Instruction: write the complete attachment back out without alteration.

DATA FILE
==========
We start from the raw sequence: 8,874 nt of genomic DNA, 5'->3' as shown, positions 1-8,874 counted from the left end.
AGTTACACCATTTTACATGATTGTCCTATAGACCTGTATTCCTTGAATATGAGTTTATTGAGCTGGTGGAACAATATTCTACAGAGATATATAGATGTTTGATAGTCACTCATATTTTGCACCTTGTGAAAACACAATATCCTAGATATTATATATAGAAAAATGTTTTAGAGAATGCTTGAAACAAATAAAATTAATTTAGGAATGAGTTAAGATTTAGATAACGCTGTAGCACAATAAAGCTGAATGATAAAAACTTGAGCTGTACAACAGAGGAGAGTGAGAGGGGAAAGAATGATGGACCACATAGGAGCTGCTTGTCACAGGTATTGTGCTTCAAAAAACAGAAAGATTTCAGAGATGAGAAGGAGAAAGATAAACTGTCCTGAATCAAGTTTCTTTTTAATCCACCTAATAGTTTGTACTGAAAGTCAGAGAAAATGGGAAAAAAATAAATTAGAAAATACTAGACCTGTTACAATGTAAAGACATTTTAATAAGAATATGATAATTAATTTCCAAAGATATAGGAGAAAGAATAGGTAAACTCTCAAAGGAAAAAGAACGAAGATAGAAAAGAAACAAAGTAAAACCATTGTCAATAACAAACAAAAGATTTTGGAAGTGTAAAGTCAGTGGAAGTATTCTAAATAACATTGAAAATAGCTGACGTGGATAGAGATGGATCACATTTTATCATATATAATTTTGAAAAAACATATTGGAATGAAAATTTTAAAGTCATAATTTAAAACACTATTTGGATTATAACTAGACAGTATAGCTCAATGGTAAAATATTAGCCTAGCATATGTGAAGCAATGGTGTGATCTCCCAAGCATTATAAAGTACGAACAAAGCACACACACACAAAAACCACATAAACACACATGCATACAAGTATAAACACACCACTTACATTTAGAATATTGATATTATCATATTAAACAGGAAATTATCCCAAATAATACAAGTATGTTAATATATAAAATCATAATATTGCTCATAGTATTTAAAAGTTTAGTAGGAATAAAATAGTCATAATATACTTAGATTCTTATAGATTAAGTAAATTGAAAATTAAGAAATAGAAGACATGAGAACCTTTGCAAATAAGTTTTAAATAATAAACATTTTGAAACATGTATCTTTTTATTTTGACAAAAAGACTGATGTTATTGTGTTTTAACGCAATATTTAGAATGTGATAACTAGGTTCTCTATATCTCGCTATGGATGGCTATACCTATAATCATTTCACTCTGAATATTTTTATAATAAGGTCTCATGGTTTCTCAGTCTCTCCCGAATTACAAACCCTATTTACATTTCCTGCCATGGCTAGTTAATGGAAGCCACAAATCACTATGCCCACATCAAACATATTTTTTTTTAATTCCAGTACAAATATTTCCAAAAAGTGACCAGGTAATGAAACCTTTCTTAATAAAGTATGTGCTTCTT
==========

We start from the raw sequence: 8,874 nt of genomic DNA, 5'->3' as shown, positions 1-8,874 counted from the left end.
AGTTACACCATTTTACATGATTGTCCTATAGACCTGTATTCCTTGAATATGAGTTTATTGAGCTGGTGGAACAATATTCTACAGAGATATATAGATGTTTGATAGTCACTCATATTTTGCACCTTGTGAAAACACAATATCCTAGATATTATATATAGAAAAATGTTTTAGAGAATGCTTGAAACAAATAAAATTAATTTAGGAATGAGTTAAGATTTAGATAACGCTGTAGCACAATAAAGCTGAATGATAAAAACTTGAGCTGTACAACAGAGGAGAGTGAGAGGGGAAAGAATGATGGACCACATAGGAGCTGCTTGTCACAGGTATTGTGCTTCAAAAAACAGAAAGATTTCAGAGATGAGAAGGAGAAAGATAAACTGTCCTGAATCAAGTTTCTTTTTAATCCACCTAATAGTTTGTACTGAAAGTCAGAGAAAATGGGAAAAAAATAAATTAGAAAATACTAGACCTGTTACAATGTAAAGACATTTTAATAAGAATATGATAATTAATTTCCAAAGATATAGGAGAAAGAATAGGTAAACTCTCAAAGGAAAAAGAACGAAGATAGAAAAGAAACAAAGTAAAACCATTGTCAATAACAAACAAAAGATTTTGGAAGTGTAAAGTCAGTGGAAGTATTCTAAATAACATTGAAAATAGCTGACGTGGATAGAGATGGATCACATTTTATCATATATAATTTTGAAAAAACATATTGGAATGAAAATTTTAAAGTCATAATTTAAAACACTATTTGGATTATAACTAGACAGTATAGCTCAATGGTAAAATATTAGCCTAGCATATGTGAAGCAATGGTGTGATCTCCCAAGCATTATAAAGTACGAACAAAGCACACACACACAAAAACCACATAAACACACATGCATACAAGTATAAACACACCACTTACATTTAGAATATTGATATTATCATATTAAACAGGAAATTATCCCAAATAATACAAGTATGTTAATATATAAAATCATAATATTGCTCATAGTATTTAAAAGTTTAGTAGGAATAAAATAGTCATAATATACTTAGATTCTTATAGATTAAGTAAATTGAAAATTAAGAAATAGAAGACATGAGAACCTTTGCAAATAAGTTTTAAATAATAAACATTTTGAAACATGTATCTTTTTATTTTGACAAAAAGACTGATGTTATTGTGTTTTAACGCAATATTTAGAATGTGATAACTAGGTTCTCTATATCTCGCTATGGATGGCTATACCTATAATCATTTCACTCTGAATATTTTTATAATAAGGTCTCATGGTTTCTCAGTCTCTCCCGAATTACAAACCCTATTTACATTTCCTGCCATGGCTAGTTAATGGAAGCCACAAATCACTATGCCCACATCAAACATATTTTTTTTTAATTCCAGTACAAATATTTCCAAAAAGTGACCAGGTAATGAAACCTTTCTTAATAAAGTATGTGCTTCTT